graduate programs in neuroscience/neurosensory/cybernetics

A. J. Annala annala at neuro.usc.edu
Sat Sep 14 02:16:42 EST 1991

In article <> anderson at CSHL.ORG (John Anderson) writes:

+    I'm looking for a university that has a research group studying how
+ the brain interprets sensory input, particularly from the eyes.  I'm
+ interested in exploring the possibilities for substituting electrical
+ signals in place of the nerve impulses when these are blocked (for
+ instance, when the optic nerve is severed or the eye is damaged.)  I'm
+ also interested in stimulation of muscles after the spinal cord has
+ been severed.  I guess you could call this cybernetics, although I'm
+ hesitant because I don't expect the research to have advanced far
+ enough to produce the kind of results usually associated with the
+ idea.  But I guess the kind of stuff I'm looking for is the type of
+ research that will eventually lead to the artificial eyes, limbs, or
+ chips-in-the-head that all the sci-fi guys like to write about.  
+    Anyway, I'm assuming this kind of research is very
+ cross-disciplinary because I'm not a biology major (although I have a
+ strong interest in it) and I'm not sure I could get into a medical PhD
+ program unless I could convince them I had something to contribute.  I
+ have no idea where to look for this kind of stuff.  Is it in
+ neuroscience or something else, like biophysics.  I occasionally see
+ hints of this kind of stuff in descriptions of EE or comp. sci.
+ departments. 

This is a very difficult and extraordinarily costly area of research where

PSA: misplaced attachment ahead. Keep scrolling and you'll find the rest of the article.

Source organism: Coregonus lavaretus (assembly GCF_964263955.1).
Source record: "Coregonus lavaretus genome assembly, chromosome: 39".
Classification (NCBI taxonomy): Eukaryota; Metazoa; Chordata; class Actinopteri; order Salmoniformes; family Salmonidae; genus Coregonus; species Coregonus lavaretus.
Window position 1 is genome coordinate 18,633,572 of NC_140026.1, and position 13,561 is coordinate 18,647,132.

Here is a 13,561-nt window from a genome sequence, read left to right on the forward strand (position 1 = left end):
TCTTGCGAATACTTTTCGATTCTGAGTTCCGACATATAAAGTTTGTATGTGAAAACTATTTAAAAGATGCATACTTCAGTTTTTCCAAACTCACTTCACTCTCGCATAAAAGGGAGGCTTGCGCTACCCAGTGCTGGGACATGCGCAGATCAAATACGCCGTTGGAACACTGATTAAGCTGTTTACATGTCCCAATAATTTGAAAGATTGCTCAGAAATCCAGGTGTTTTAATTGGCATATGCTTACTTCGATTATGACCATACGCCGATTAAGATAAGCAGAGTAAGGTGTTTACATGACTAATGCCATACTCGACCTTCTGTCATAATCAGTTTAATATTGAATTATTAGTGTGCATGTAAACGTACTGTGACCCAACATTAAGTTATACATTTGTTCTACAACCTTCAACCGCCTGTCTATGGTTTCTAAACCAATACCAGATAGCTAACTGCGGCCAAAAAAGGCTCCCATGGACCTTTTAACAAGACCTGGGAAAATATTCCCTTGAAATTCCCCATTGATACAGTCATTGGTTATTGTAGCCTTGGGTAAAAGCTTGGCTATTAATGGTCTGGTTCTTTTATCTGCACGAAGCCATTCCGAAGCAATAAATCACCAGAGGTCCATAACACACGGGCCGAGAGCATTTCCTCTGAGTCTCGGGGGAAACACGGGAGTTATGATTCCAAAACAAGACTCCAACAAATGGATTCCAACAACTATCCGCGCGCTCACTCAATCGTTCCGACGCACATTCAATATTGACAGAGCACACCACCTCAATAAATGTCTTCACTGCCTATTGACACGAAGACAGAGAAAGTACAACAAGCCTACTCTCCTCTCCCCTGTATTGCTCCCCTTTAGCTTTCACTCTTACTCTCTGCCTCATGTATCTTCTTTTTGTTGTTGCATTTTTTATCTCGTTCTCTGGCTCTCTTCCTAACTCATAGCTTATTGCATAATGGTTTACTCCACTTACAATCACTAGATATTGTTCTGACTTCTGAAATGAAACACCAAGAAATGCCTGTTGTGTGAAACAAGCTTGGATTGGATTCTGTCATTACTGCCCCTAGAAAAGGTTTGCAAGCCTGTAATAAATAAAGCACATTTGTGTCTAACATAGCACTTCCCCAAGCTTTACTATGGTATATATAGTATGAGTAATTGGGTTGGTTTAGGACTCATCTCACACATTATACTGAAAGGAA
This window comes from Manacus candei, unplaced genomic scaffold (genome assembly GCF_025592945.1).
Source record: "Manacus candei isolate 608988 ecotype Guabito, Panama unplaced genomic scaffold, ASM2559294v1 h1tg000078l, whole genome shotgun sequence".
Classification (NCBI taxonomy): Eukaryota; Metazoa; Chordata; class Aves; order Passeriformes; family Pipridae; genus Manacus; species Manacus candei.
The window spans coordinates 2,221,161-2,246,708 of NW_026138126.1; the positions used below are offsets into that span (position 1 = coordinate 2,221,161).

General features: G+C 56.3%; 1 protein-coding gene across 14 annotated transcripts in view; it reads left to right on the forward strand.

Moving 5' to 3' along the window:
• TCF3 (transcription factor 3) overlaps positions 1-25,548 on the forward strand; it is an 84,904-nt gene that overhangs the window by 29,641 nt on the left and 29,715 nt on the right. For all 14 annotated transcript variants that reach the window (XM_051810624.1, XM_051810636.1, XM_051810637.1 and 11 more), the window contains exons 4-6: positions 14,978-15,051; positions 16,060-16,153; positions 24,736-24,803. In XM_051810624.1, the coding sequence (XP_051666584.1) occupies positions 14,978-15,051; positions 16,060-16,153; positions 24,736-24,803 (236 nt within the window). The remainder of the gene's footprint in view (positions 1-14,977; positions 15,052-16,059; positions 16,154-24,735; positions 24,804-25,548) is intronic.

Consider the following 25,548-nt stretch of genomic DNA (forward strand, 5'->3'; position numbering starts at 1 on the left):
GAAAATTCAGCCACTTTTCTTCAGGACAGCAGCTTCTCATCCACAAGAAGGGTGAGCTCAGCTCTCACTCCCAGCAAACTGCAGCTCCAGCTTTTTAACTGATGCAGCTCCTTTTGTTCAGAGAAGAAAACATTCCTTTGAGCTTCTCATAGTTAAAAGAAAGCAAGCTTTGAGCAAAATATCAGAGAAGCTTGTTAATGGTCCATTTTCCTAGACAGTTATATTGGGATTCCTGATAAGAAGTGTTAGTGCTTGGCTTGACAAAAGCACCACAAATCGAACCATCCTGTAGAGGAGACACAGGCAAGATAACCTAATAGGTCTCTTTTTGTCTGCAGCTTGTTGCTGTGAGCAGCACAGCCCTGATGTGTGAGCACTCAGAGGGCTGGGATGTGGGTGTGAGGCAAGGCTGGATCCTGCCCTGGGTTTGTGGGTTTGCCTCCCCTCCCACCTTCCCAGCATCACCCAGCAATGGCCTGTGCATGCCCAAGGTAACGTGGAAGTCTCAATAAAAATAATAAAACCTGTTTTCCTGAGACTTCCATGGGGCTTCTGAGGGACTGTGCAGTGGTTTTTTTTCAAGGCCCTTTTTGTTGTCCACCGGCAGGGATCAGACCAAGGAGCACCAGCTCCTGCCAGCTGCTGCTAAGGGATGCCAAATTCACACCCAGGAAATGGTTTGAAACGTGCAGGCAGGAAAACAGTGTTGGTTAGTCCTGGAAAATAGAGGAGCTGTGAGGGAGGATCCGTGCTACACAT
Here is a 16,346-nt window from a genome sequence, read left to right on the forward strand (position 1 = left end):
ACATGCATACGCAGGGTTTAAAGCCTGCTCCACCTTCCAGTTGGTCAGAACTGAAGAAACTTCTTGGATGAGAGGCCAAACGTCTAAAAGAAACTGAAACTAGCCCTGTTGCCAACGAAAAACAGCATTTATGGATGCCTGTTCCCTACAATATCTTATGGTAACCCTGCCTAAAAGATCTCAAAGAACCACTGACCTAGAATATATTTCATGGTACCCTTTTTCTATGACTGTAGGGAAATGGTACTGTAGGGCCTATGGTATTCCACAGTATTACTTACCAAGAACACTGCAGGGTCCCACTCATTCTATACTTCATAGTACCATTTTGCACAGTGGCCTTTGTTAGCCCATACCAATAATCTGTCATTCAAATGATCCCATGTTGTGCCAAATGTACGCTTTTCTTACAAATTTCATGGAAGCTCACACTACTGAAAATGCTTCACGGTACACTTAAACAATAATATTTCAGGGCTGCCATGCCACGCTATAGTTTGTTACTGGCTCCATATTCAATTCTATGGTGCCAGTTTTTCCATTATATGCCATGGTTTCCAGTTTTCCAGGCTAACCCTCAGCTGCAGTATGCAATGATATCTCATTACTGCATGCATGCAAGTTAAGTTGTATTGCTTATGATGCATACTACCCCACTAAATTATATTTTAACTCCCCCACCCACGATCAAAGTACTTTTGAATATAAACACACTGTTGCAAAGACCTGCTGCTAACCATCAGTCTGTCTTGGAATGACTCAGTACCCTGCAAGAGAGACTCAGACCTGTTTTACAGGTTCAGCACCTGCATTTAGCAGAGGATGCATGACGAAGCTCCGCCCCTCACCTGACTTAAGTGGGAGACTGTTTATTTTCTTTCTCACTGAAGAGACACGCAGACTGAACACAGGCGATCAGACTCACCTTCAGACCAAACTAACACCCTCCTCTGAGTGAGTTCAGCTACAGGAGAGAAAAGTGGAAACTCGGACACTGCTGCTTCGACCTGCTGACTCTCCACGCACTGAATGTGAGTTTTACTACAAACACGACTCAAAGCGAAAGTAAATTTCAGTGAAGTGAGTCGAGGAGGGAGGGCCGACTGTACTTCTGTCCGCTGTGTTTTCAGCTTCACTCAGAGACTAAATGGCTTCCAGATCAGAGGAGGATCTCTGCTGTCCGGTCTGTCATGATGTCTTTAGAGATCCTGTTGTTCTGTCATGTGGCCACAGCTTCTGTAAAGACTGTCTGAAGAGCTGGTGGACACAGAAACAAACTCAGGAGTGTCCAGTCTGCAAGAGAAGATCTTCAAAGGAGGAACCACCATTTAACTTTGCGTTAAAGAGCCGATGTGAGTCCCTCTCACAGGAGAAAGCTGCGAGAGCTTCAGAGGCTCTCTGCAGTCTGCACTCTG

significant progress in only a few experimental subjects/patients has taken
many years to accomplish.  The Dobelle Institute of Avery Labs Incorporated
in the United States appears to be the only organization which has committed
to achieving some practical form of artificial vision (by direct cortical
rather than peripheral nervous stimulation) within the first decade of the
next century.  The following papers may be of interest in your search:

Brindley-GS & Lewin-WS.  The sensations producted by electrical stimulation
of the visual cortex.  J Physiol 196:479-493 (1968).

Lewin-W.  Towards a visual prosthesis.  Clin Neurosurgery 18:155-165 (1970).

Dobelle-WH & Mladejovsky-MG.  Phosphenes produced by electrical stimulation
of human occiptal cortex, and their application to the development of a
prosthesis for the blind.  J Physiol 243:553-576 (1974).

Dobelle-WH & Mladejovsky-MG.  Artificial vision for the blind: electrical
stimulation of visual cortex offers hope for a functional prosthesis.
Science 183:440-444 (1974).

Dobelle-WH, Mladejovsky-MG, Evans-JR.  'Braille' reading by a blind volunteer
by visual cortex stimulation.  Nature 259:111-112 (1976).

Brindley-GS.  Effects of electrical stimulation of the visual cortex.  Human
Neurobiology 1:281-283 (1982).

Loeb-GE.  Whatever happened to the visual prosthesis?  Andrade-JD et al eds.
Artificial Organs.  VCH Publishers (1987).

Girvin-JP.  Current status of artificial vision by electrocortical stimulation.
Can J Neurol Sci 15:58-62 (1988).

Loeb-GE.  Neural prosthetic interfaces with the nervous system.
TINS 12:195-201 (1989).

Dr. Brindley retired after completing only three implants in human patients.
The Dobelle Institute does not appear to be actively recruiting talent at the
current time.  NIH appears to be concentrating funding on more basic science
work re the microscopic effects of electrical stimulating systems on nervous
rather than high level systems approaches.  My own bias suggests implantable
electrodes are not the way to achieve success in this area.  I would take a
good long look at the current status of transcutaneous magnetic stimulation
with an eye toward applying sophisticated applied physics techniques to the
development of a removable external array capable of stimulating fine regions
of visual cerebral cortex.

Best of luck in your search, 

Alexander-James Annala
PhD Graduate Student -- Department of Biological Sciences --- and ---
Principal Investigator -- Neuroscience Image Analysis Network Project
HEDCO Neuroscience Building, Fifth Floor
University of Southern California
Los Angeles, CA 90089-2520

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